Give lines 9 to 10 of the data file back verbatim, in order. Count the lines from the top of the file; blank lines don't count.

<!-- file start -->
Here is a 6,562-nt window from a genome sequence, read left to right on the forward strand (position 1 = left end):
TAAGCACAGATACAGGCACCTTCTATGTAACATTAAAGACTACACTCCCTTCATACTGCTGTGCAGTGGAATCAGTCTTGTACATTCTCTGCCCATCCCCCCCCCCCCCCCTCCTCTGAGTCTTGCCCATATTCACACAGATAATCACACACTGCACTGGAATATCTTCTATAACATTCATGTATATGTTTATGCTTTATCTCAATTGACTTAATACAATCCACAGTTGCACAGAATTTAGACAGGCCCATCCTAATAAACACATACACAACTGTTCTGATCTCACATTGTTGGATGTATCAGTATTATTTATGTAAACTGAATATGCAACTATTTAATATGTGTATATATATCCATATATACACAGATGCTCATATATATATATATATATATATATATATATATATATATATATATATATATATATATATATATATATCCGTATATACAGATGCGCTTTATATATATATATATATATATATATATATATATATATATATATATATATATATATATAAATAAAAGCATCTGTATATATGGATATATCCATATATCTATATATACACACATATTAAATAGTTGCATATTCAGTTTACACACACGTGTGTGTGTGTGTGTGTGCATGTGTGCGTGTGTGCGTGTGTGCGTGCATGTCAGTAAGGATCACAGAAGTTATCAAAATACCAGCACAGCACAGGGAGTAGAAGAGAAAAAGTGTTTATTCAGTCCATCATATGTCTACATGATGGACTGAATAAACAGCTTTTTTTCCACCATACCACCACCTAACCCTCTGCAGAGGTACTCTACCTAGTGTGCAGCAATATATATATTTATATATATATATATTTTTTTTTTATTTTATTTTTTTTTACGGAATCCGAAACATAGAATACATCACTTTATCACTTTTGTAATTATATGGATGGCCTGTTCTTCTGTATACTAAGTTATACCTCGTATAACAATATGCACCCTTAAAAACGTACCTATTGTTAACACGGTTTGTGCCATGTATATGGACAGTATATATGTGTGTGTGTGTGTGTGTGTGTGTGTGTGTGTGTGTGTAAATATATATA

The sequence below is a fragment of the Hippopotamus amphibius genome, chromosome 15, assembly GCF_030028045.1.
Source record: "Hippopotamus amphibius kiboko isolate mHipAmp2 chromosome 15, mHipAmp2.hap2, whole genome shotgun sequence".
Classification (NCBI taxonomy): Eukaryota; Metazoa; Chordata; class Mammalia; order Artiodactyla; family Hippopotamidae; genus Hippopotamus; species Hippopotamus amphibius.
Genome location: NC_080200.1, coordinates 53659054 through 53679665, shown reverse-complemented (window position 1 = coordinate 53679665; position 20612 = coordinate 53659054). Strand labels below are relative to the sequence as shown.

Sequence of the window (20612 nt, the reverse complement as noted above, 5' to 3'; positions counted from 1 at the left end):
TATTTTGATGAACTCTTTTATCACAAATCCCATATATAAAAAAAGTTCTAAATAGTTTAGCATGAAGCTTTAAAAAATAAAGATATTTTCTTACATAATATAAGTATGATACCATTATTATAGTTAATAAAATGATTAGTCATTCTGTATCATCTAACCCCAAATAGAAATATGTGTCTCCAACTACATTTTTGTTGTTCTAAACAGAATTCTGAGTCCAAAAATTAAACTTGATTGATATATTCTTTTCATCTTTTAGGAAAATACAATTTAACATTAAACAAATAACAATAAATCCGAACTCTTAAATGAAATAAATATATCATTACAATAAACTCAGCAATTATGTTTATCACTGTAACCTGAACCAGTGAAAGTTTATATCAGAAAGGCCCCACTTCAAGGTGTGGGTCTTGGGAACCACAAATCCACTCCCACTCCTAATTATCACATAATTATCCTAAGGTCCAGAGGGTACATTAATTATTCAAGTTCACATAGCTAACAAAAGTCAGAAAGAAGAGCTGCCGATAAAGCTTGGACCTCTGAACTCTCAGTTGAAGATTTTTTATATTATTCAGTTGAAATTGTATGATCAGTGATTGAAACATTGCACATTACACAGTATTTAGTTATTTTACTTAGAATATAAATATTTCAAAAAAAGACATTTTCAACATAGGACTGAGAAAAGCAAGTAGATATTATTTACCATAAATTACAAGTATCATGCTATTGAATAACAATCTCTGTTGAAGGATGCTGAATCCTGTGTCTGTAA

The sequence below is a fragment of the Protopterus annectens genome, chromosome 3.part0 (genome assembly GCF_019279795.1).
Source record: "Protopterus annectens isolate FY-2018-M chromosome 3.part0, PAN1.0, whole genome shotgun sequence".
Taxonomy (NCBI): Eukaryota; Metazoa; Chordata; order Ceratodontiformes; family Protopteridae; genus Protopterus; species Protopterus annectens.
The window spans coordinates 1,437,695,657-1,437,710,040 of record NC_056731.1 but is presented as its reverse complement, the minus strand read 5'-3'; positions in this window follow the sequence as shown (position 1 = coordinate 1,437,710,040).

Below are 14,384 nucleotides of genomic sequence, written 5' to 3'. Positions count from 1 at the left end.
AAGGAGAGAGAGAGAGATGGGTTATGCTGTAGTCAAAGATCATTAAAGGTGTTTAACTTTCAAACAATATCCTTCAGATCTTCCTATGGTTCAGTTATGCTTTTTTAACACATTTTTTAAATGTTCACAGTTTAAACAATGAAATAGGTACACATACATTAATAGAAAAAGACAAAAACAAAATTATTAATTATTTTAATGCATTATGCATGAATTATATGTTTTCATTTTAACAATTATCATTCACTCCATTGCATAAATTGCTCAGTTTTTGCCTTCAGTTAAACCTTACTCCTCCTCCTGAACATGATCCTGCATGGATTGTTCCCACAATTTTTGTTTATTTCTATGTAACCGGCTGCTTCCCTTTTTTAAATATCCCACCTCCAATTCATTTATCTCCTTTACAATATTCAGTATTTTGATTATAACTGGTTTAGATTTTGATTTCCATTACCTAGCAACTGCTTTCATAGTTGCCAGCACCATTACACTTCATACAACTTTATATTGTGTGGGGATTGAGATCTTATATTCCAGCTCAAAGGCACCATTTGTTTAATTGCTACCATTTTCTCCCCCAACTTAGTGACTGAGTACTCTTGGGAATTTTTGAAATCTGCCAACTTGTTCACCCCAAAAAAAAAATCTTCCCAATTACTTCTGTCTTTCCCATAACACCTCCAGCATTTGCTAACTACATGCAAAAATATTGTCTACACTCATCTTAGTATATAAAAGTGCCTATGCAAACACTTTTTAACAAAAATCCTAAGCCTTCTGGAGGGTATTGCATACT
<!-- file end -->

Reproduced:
The sequence below is a fragment of the Protopterus annectens genome, chromosome 3.part0 (genome assembly GCF_019279795.1).
Source record: "Protopterus annectens isolate FY-2018-M chromosome 3.part0, PAN1.0, whole genome shotgun sequence".